Origin, Structure, and Significance
Howard Harrison and Gabrielle Snyder Beck Professor Emeritus of Sociology, Princeton University
Research Professor of Law and Distinguished Scholar of Arts and Sciences, University of Miami
Ariel C. Armony
Vice Chancellor for Global Affairs
Director of the University Center for International Studies
University of Pittsburgh
Certain cities—most famously New York, London, and Tokyo—have been identified as “global cities,” whose function in the world economy transcends national borders. Without the same fanfare, formerly peripheral and secondary cities have been growing in importance, emerging as global cities in their own right. The striking similarity of the skylines of Dubai, Miami, and Singapore is no coincidence: despite following different historical paths, all three have achieved newfound prominence through parallel trends.
From their groundbreaking research, Alejandro Portes and Ariel C. Armony demonstrate how the rapid and unexpected rise of these three cities recasts global urban studies. They identify the constellation of factors that allow certain urban places to become “emerging global cities”—centers of commerce, finance, art, and culture for entire regions. They trace the transformations of Dubai, Miami, and Singapore, identifying key features common to these emerging global cities. They contrast them with “global hopefuls,” cities that, at one point or another, aspired to become global, and analyze how Hong Kong is threatened with the loss of this status. Portes and Armony highlight the importance of climate change to the prospects of emerging global cities, showing how the same economic system that propelled their rise now imperils their future. Their study provides a powerful new framework for understanding the role of peripheral cities in the world economy and how they compete for and sometimes achieve global standing.
Time will be allocated for Q&A.
This program is part of the ColumbiaDC CUP series.
"Emerging Global Cities sets a new standard for the comparative study of cities. Combining historical analysis, political economy, demography, and institutional analysis with a deep understanding of the global division of economic labor, the authors produce a set of gripping profiles of the successful, the also-rans, and the precarious, and place them all in a compelling theoretical framework." Paul DiMaggio, New York University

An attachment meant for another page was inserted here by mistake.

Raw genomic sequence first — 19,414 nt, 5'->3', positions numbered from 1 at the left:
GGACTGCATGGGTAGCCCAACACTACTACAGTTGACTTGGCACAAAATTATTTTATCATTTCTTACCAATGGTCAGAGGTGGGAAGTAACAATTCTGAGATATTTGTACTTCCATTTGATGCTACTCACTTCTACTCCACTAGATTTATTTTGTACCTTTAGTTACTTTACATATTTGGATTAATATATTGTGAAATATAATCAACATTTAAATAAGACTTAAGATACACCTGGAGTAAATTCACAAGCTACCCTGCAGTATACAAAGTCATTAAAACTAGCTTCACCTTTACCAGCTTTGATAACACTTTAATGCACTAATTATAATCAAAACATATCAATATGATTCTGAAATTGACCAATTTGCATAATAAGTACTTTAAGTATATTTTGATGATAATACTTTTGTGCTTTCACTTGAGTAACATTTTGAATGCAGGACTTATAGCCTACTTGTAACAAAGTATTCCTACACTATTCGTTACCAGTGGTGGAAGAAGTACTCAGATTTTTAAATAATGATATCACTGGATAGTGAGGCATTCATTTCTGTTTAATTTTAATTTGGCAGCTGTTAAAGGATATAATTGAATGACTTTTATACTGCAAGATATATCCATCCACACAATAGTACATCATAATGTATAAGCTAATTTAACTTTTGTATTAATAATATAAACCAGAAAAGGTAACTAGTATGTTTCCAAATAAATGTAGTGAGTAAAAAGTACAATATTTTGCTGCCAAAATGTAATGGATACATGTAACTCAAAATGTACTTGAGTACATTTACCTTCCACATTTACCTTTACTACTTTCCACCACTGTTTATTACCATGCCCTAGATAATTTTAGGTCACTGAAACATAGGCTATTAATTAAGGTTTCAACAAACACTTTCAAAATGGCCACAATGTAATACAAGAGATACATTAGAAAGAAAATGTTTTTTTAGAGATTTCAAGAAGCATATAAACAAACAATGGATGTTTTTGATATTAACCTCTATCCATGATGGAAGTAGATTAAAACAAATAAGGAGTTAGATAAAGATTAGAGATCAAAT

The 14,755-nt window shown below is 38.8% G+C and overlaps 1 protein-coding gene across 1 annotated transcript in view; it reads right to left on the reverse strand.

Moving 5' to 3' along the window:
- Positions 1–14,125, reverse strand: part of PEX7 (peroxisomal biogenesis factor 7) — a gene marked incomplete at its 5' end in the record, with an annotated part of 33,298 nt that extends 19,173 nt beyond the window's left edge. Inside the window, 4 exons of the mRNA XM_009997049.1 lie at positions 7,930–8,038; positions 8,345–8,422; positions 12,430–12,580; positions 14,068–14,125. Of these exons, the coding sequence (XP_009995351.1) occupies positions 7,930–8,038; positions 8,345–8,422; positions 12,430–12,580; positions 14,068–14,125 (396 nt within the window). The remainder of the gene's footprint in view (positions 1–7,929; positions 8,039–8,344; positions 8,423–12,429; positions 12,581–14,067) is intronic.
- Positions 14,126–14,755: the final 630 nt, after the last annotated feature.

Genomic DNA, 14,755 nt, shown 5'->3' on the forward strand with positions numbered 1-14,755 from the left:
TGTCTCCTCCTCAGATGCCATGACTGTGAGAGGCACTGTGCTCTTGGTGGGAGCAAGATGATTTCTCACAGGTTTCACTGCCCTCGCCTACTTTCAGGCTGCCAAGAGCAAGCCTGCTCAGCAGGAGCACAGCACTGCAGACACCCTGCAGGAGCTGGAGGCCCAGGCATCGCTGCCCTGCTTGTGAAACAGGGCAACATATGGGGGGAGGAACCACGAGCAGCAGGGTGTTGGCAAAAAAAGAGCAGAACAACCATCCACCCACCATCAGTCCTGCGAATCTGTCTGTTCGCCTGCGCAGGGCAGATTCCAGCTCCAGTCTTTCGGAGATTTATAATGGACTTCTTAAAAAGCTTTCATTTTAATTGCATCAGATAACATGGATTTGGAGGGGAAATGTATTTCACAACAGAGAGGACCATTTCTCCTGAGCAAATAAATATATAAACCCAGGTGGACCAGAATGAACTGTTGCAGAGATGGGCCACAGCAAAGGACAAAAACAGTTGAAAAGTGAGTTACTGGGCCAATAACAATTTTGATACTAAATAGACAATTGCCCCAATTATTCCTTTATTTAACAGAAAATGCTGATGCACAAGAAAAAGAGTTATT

Alejandro Portes is professor of law and distinguished scholar of arts and sciences at the University of Miami. He is the Howard Harrison and Gabrielle S. Beck Professor of Sociology (emeritus) and the founding director of the Center for Migration and Development at Princeton University. Portes is also a member of the National Academy of Sciences and the former president of the American Sociological Association. His books include City on the Edge: The Transformation of Miami (1993) and Immigrant America: A Portrait (fourth edition, 2014).
Ariel C. Armony is vice chancellor for global affairs and director of the University Center for International Studies at the University of Pittsburgh, where he is also a professor in the Graduate School of Public and International Affairs. He was a fellow at the Woodrow Wilson International Center for Scholars, a Fulbright scholar at Nankai University, and a resident fellow at the Rockefeller Foundation Bellagio Center. His publications include The Dubious Link: Civic Engagement and Democratization (2004) and, with Portes, The Global Edge: Miami in the Twenty-First Century (2018).
CUP Series: This is a new initiative between ColumbiaDC and Columbia University Press to showcase acclaimed and pioneering work by renowned academics, scholars, and researchers published by the Columbia University Press.